Master of Science (MS)
Oceanography and Coastal Sciences
Adenosine triphosphate (ATP) is a unique biochemical indicator of active microbial biomass and its relationship to environmental conditions. Its assay in sediments is complicated, however, by adsorptive loss to the sediment matrix and subsequent interferences in the luciferin-luciferase assay by compounds released during the extraction process. Corrections must be applied to correct for these losses and we describe a novel approach using radioactive ATP to correct for ATP adsorption. The sediment matrix also plays a significant role in determining both the magnitude of the ATP pool and the extent of the ATP adsorptive loss. Coarser sediments were found to have greater ATP levels and little adsorption, whereas silts and clays had significantly lower ATP levels and up to 95% adsorptive loss. Application of the ATP assay to very fine-grained marine sediments in off shore oil producing areas revealed a sedimentary ATP biomass of approximately 40ngg-1 prior to oil development but after drilling the ATP level dropped 10 to 15 fold to 2 to 3 ngg-1. Post-drill sediments contained high levels of barium which is associated with drilling fluids, and had no detectable oxygen at a depth of 3mm, and the mean grain size decreased indicating the bottom was being coated over by the drill spoils.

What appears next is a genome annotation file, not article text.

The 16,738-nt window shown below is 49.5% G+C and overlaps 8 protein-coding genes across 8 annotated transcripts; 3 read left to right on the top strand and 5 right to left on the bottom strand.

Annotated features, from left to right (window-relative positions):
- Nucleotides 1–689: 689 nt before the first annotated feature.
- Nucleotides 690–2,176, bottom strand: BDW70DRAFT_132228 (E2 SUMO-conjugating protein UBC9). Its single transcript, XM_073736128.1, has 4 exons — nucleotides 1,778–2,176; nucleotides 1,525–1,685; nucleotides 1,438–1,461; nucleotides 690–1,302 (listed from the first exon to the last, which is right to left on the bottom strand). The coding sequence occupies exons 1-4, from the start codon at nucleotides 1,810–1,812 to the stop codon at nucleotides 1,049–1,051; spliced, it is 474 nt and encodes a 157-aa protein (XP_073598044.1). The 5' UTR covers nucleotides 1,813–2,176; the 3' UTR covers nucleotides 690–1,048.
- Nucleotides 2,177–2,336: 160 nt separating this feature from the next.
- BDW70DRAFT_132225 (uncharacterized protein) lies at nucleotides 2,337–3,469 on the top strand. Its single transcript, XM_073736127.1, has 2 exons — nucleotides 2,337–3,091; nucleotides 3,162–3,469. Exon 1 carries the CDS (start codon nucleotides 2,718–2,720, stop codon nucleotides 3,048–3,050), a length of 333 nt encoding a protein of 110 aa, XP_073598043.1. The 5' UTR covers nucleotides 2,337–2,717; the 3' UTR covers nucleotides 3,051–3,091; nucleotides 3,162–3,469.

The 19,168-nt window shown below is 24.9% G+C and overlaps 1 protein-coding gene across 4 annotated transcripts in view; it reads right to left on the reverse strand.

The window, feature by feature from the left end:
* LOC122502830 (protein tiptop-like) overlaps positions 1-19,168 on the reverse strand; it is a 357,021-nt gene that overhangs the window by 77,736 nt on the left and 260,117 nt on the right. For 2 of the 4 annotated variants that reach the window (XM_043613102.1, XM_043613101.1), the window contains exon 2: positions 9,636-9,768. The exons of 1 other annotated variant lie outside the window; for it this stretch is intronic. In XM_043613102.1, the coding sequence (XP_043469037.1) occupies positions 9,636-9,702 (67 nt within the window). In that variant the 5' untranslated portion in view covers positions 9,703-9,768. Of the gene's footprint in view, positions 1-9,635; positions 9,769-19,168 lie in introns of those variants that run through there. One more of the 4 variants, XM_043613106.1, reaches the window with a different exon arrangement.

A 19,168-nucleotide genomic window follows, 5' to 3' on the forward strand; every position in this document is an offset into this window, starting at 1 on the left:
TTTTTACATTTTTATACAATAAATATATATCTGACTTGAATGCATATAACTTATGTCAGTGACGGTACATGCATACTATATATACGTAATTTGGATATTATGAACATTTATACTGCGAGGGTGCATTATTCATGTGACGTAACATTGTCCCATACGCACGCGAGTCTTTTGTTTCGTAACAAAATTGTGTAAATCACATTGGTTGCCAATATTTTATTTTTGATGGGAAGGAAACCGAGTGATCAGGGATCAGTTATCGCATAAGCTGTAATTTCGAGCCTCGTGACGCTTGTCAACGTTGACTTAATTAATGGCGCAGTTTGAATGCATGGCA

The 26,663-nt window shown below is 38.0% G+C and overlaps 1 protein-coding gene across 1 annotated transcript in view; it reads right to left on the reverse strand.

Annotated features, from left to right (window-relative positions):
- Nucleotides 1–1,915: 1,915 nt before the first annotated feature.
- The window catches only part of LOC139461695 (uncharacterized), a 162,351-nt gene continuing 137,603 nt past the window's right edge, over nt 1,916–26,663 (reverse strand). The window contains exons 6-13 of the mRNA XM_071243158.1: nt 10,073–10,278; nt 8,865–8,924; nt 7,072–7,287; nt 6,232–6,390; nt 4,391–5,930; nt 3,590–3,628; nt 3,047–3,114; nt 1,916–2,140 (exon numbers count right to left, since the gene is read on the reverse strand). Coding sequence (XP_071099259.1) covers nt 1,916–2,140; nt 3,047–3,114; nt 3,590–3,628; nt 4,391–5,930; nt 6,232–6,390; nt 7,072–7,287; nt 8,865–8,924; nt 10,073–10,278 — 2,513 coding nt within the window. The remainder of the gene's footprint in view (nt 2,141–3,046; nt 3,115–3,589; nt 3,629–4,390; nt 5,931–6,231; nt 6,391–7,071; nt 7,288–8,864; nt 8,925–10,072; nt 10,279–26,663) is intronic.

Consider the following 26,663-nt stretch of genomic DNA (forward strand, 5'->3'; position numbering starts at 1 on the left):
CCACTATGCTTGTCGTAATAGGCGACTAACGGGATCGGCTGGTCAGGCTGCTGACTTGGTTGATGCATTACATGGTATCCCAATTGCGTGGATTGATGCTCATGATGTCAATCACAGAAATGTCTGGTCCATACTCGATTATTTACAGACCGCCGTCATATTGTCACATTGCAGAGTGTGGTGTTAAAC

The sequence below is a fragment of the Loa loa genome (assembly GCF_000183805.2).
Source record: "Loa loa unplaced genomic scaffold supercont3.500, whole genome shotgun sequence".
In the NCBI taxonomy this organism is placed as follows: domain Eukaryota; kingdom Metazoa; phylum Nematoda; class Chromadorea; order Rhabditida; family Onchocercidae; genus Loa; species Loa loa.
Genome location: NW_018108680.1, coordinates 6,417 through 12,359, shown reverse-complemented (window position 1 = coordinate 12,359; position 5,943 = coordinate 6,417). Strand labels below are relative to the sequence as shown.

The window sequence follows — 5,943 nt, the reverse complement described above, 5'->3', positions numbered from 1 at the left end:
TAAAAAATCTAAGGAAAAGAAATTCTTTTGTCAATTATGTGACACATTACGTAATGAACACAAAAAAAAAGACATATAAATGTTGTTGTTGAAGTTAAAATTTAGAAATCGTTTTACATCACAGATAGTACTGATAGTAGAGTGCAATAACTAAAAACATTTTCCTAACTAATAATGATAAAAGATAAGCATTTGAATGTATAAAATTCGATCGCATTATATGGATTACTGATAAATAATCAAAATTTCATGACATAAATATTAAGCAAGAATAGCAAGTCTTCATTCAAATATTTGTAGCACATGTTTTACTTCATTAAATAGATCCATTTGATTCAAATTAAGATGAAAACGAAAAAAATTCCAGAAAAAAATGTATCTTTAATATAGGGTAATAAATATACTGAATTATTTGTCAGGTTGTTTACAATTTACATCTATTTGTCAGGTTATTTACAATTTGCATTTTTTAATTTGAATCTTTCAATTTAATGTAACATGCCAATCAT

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Guilbeau, Eric Tyson, "The effects of sediment grain size and oil exploration on microbial ATP biomass" (2003). LSU Master's Theses. 321.
Paul A. LaRock